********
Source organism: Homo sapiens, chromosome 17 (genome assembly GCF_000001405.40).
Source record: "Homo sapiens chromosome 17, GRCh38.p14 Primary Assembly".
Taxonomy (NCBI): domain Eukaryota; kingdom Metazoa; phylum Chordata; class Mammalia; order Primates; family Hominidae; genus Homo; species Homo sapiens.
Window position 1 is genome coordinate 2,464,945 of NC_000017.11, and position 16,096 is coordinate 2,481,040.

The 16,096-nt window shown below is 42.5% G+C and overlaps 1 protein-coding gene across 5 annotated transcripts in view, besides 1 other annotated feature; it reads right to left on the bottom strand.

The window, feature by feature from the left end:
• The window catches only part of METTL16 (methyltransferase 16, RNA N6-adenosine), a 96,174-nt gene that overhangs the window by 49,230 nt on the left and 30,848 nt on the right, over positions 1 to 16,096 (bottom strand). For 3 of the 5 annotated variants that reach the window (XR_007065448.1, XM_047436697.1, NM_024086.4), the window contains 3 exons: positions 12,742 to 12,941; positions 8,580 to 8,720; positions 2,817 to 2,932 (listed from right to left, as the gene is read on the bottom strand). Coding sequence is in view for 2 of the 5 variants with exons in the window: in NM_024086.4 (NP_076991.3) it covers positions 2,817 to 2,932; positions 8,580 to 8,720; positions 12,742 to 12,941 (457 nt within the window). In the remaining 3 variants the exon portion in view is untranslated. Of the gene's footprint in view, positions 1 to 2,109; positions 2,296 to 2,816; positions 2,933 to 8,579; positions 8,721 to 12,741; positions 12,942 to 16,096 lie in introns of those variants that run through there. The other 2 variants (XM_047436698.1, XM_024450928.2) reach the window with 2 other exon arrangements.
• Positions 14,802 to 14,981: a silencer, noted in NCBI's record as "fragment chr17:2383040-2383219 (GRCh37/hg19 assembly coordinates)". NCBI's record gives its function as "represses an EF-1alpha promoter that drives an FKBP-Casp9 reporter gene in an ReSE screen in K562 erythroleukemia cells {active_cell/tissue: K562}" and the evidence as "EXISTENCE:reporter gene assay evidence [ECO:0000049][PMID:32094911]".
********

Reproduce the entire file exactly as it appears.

Source organism: Homo sapiens, chromosome 17 (genome assembly GCF_000001405.40).
Source record: "Homo sapiens chromosome 17, GRCh38.p14 Primary Assembly".
Taxonomy (NCBI): domain Eukaryota; kingdom Metazoa; phylum Chordata; class Mammalia; order Primates; family Hominidae; genus Homo; species Homo sapiens.
Window position 1 is genome coordinate 2,464,945 of NC_000017.11, and position 16,096 is coordinate 2,481,040.

The 16,096-nt window shown below is 42.5% G+C and overlaps 1 protein-coding gene across 5 annotated transcripts in view, besides 1 other annotated feature; it reads right to left on the bottom strand.

The window, feature by feature from the left end:
• The window catches only part of METTL16 (methyltransferase 16, RNA N6-adenosine), a 96,174-nt gene that overhangs the window by 49,230 nt on the left and 30,848 nt on the right, over positions 1 to 16,096 (bottom strand). For 3 of the 5 annotated variants that reach the window (XR_007065448.1, XM_047436697.1, NM_024086.4), the window contains 3 exons: positions 12,742 to 12,941; positions 8,580 to 8,720; positions 2,817 to 2,932 (listed from right to left, as the gene is read on the bottom strand). Coding sequence is in view for 2 of the 5 variants with exons in the window: in NM_024086.4 (NP_076991.3) it covers positions 2,817 to 2,932; positions 8,580 to 8,720; positions 12,742 to 12,941 (457 nt within the window). In the remaining 3 variants the exon portion in view is untranslated. Of the gene's footprint in view, positions 1 to 2,109; positions 2,296 to 2,816; positions 2,933 to 8,579; positions 8,721 to 12,741; positions 12,942 to 16,096 lie in introns of those variants that run through there. The other 2 variants (XM_047436698.1, XM_024450928.2) reach the window with 2 other exon arrangements.
• Positions 14,802 to 14,981: a silencer, noted in NCBI's record as "fragment chr17:2383040-2383219 (GRCh37/hg19 assembly coordinates)". NCBI's record gives its function as "represses an EF-1alpha promoter that drives an FKBP-Casp9 reporter gene in an ReSE screen in K562 erythroleukemia cells {active_cell/tissue: K562}" and the evidence as "EXISTENCE:reporter gene assay evidence [ECO:0000049][PMID:32094911]".